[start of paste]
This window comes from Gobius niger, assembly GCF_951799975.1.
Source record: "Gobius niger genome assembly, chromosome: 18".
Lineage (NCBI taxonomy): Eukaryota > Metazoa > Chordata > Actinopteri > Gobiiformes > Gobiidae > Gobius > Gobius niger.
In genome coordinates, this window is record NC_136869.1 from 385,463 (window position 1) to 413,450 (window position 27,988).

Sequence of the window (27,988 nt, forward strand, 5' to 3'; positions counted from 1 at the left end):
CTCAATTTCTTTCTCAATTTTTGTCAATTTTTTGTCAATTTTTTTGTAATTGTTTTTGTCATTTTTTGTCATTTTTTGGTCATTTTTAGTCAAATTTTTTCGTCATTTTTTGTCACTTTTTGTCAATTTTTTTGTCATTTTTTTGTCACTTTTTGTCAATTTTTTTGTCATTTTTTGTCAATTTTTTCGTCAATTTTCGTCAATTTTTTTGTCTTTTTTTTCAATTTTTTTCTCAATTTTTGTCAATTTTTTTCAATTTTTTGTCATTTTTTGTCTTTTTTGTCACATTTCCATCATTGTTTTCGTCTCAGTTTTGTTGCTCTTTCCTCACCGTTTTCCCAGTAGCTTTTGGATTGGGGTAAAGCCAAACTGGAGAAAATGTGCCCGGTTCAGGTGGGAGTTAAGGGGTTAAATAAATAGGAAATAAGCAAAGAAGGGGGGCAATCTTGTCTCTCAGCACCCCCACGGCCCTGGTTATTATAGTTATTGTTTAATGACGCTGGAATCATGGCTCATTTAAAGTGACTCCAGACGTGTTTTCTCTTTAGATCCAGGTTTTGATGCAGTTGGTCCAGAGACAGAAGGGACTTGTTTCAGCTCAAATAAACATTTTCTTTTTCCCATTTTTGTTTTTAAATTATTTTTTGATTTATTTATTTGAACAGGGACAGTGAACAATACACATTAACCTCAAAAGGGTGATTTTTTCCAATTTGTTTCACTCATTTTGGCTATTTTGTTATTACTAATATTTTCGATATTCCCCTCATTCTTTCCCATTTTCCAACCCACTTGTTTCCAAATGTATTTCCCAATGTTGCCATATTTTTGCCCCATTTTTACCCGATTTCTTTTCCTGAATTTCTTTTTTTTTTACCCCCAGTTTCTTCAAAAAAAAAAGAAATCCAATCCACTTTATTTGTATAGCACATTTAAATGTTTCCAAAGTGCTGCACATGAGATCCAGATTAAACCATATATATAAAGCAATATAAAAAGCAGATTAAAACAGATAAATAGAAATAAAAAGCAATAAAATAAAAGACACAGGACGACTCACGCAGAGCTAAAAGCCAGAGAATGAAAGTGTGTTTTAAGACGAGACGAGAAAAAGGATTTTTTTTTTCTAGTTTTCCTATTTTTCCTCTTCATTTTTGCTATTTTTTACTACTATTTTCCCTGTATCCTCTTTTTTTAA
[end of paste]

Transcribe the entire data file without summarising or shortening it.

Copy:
This window comes from Gobius niger, assembly GCF_951799975.1.
Source record: "Gobius niger genome assembly, chromosome: 18".
Lineage (NCBI taxonomy): Eukaryota > Metazoa > Chordata > Actinopteri > Gobiiformes > Gobiidae > Gobius > Gobius niger.
In genome coordinates, this window is record NC_136869.1 from 385,463 (window position 1) to 413,450 (window position 27,988).

Sequence of the window (27,988 nt, forward strand, 5' to 3'; positions counted from 1 at the left end):
CTCAATTTCTTTCTCAATTTTTGTCAATTTTTTGTCAATTTTTTTGTAATTGTTTTTGTCATTTTTTGTCATTTTTTGGTCATTTTTAGTCAAATTTTTTCGTCATTTTTTGTCACTTTTTGTCAATTTTTTTGTCATTTTTTTGTCACTTTTTGTCAATTTTTTTGTCATTTTTTGTCAATTTTTTCGTCAATTTTCGTCAATTTTTTTGTCTTTTTTTTCAATTTTTTTCTCAATTTTTGTCAATTTTTTTCAATTTTTTGTCATTTTTTGTCTTTTTTGTCACATTTCCATCATTGTTTTCGTCTCAGTTTTGTTGCTCTTTCCTCACCGTTTTCCCAGTAGCTTTTGGATTGGGGTAAAGCCAAACTGGAGAAAATGTGCCCGGTTCAGGTGGGAGTTAAGGGGTTAAATAAATAGGAAATAAGCAAAGAAGGGGGGCAATCTTGTCTCTCAGCACCCCCACGGCCCTGGTTATTATAGTTATTGTTTAATGACGCTGGAATCATGGCTCATTTAAAGTGACTCCAGACGTGTTTTCTCTTTAGATCCAGGTTTTGATGCAGTTGGTCCAGAGACAGAAGGGACTTGTTTCAGCTCAAATAAACATTTTCTTTTTCCCATTTTTGTTTTTAAATTATTTTTTGATTTATTTATTTGAACAGGGACAGTGAACAATACACATTAACCTCAAAAGGGTGATTTTTTCCAATTTGTTTCACTCATTTTGGCTATTTTGTTATTACTAATATTTTCGATATTCCCCTCATTCTTTCCCATTTTCCAACCCACTTGTTTCCAAATGTATTTCCCAATGTTGCCATATTTTTGCCCCATTTTTACCCGATTTCTTTTCCTGAATTTCTTTTTTTTTTACCCCCAGTTTCTTCAAAAAAAAAAGAAATCCAATCCACTTTATTTGTATAGCACATTTAAATGTTTCCAAAGTGCTGCACATGAGATCCAGATTAAACCATATATATAAAGCAATATAAAAAGCAGATTAAAACAGATAAATAGAAATAAAAAGCAATAAAATAAAAGACACAGGACGACTCACGCAGAGCTAAAAGCCAGAGAATGAAAGTGTGTTTTAAGACGAGACGAGAAAAAGGATTTTTTTTTTCTAGTTTTCCTATTTTTCCTCTTCATTTTTGCTATTTTTTACTACTATTTTCCCTGTATCCTCTTTTTTTAA